Chicks Being Lifelong Carriers of Respiratory Illness?

Discussion in 'Emergencies / Diseases / Injuries and Cures' started by sstanyon, May 7, 2018.

  1. sstanyon

    sstanyon In the Brooder

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    Hi all,

    We have 2 chicks being raised in a brooder, seperated from our main flock. One seemed to have some kind of respiratory illness - she never got to the point of nasal discharge/never stopped fully eating, but we treated her with a Tylan 50 for 4 days and loaded up water with priobiotics/vetrx and sneezing has completely stopped. My question is - her brooder mate didn’t seem to catch anything, but I keep reading that they can be carriers for life and will pass to other flock members. Should I be worried about introducing her to our main flock in a few weeks?
     
  2. EggSighted4Life

    EggSighted4Life Free Ranging

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    Hi, Sorry you had some trouble. :frow

    Vet rx is vicks vapor rub and will do not much for illness.

    I hear this all the time about birds being carriers of basically anything they ever catch for life. :barnie @Eggcessive can you please share your personal knowledge on the subject since I saw you said that wasn't true for certain things?
     
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  3. Nambroth

    Nambroth Fud Lady

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    What makes you think that your chicks had a respiratory illness? Where did the chicks come from/originate? Have they been exposed to any other chickens at any point in their lives yet?
     
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  4. sstanyon

    sstanyon In the Brooder

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    They came from a local breeder who sells through our small chicken supply shop, so they were around a number of other chicks prior to us purchasing. We purchased them around a week old. While one has seemed healthy for the few weeks that we’ve had them, the other (who we medicated) was sneezing/shaking her head constantly for days and seemed pretty lethargic. We tried some natural routes before breaking down and going with tylan (very small dosage for 4 days) and now she seems a-okay.
     
  5. Eggcessive

    Eggcessive Crossing the Road

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    Since she responded to the Tylan, she may have had mycoplasma (MG.) It would be hard to know without testing. Your state vet could probably do PCR testing for MG. MG, coryza, ILT can make chickens carriers for life. But some chickens exposed may have good immunity, and not show symptoms. Infectious bronchitis or IB can make them carriers for 5 months to a year after recovery.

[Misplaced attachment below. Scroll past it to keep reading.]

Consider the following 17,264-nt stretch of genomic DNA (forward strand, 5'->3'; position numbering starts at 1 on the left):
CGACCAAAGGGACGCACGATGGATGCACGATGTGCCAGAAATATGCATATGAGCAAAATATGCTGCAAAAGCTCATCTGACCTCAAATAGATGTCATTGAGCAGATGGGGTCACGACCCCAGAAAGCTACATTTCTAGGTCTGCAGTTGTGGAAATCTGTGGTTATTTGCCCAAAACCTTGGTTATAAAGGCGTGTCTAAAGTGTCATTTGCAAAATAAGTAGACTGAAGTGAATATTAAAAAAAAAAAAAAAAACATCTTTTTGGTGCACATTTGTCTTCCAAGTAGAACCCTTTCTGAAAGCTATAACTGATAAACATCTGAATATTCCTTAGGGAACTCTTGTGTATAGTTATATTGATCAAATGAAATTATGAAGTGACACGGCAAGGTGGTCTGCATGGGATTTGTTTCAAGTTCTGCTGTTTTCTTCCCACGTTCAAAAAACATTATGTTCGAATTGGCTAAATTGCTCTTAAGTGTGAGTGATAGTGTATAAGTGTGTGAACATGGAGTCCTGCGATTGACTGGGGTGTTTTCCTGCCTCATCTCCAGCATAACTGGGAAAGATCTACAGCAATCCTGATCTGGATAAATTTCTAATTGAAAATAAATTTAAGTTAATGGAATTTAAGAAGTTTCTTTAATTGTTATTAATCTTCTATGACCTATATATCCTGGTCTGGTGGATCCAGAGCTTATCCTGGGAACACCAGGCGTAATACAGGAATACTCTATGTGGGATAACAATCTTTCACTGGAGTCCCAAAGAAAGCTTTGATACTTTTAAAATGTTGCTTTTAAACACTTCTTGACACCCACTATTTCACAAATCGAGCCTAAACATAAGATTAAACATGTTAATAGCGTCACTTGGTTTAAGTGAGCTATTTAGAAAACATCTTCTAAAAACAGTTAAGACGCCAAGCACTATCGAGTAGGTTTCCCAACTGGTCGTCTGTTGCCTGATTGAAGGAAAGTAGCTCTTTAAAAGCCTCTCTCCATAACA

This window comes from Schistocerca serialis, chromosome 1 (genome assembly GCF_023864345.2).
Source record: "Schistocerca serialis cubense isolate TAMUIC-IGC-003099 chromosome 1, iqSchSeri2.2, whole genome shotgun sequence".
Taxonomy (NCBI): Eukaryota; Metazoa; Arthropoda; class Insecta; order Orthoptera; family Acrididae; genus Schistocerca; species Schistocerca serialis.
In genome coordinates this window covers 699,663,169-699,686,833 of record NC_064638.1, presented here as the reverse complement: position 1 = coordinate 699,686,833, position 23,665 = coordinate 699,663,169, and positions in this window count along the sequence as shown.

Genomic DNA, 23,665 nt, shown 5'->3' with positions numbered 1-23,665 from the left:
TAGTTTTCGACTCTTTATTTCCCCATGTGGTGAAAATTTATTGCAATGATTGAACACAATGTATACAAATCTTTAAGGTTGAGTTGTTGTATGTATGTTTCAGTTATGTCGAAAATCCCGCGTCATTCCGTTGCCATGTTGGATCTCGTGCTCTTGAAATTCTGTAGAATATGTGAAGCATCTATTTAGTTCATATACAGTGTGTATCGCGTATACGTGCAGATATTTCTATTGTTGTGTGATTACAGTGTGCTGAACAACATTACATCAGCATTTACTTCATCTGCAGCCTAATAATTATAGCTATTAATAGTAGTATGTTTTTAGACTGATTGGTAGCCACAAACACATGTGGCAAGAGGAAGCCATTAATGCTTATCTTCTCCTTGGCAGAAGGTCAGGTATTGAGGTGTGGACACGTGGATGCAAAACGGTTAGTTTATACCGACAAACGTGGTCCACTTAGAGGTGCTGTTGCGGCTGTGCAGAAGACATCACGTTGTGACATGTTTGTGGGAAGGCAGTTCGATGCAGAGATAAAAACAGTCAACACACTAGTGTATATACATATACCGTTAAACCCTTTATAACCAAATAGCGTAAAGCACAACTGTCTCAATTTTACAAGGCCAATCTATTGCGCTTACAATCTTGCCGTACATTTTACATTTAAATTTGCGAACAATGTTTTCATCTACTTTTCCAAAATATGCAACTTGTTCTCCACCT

MG and IB have some similar symptoms, usually frequent sneezing, watery eyes, and lethargy. IB is a virus and does not respond to antibiotics.

    Many flocks are positive for MG. It is very common in backyard flocks, and can also be spread by wild birds. Sometimes it pops up during times of stress, such as cold winter weather, molting time, or when a chicken is moved to a new home.

    MG symptoms can show up in 3-5 days after exposure. What many people do in your place is to place the carrier bird in with a “guinea pig” to see if the chicken becomes symptomatic.
     
  6. EggSighted4Life

    EggSighted4Life Free Ranging

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    I wonder if that local breeder is NPIP certified... and if that shop just puts those chicks next to other chicks that WERE clean from the hatchery and now everyone is exposed? I love that local shops are willing to work with us, just hate that there is no way of knowing most the time.
     
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  7. sstanyon

    sstanyon In the Brooder

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    Thanks so much for all of this info - incredibly helpful. It sounds like if she's a carrier of MG, it will still be okay introducing her to our flock with the understanding that some may become infected down the road and need to be treated. Is that correct? These 2 chicks are the last we're wanting to add to our flock for awhile and not sure of our options beyond introducing in a few weeks or culling, which feels exteme with them both acting healthy (and not sure I can emotionally handle that!). Thanks again for your help here.
     
  8. sstanyon

    sstanyon In the Brooder

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    I'll definitely ask them. They're a small operation so I'm sure they're willing to provide as much info as they can. Will do some digging!
     
  9. EggSighted4Life

    EggSighted4Life Free Ranging

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    From a breeder there is a 50/50 chance you will get a male. Do you have a plan if you do end up with a rooster? Will you be able to keep him or cull then since you won't want to rehome him somewhere they may not have that issue?

    Even though I breed and cull for many reasons... it's always difficult if someone seems like they could have a good life.

    I wonder if all the other chicks at that location came from the hatchery or if they sell from several local people. And also if the chicks were incubator or broody hatched...
     
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  10. sstanyon

    sstanyon In the Brooder

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    These are both sex-link chicks so I'm hoping we won't run into any issues with roosters. I believe they sell from a number of local folks and most are incubator hatched. They also host many flock-swaps, but we've never purchased chicks that way, only directly from those hatched for sale at their store.
     
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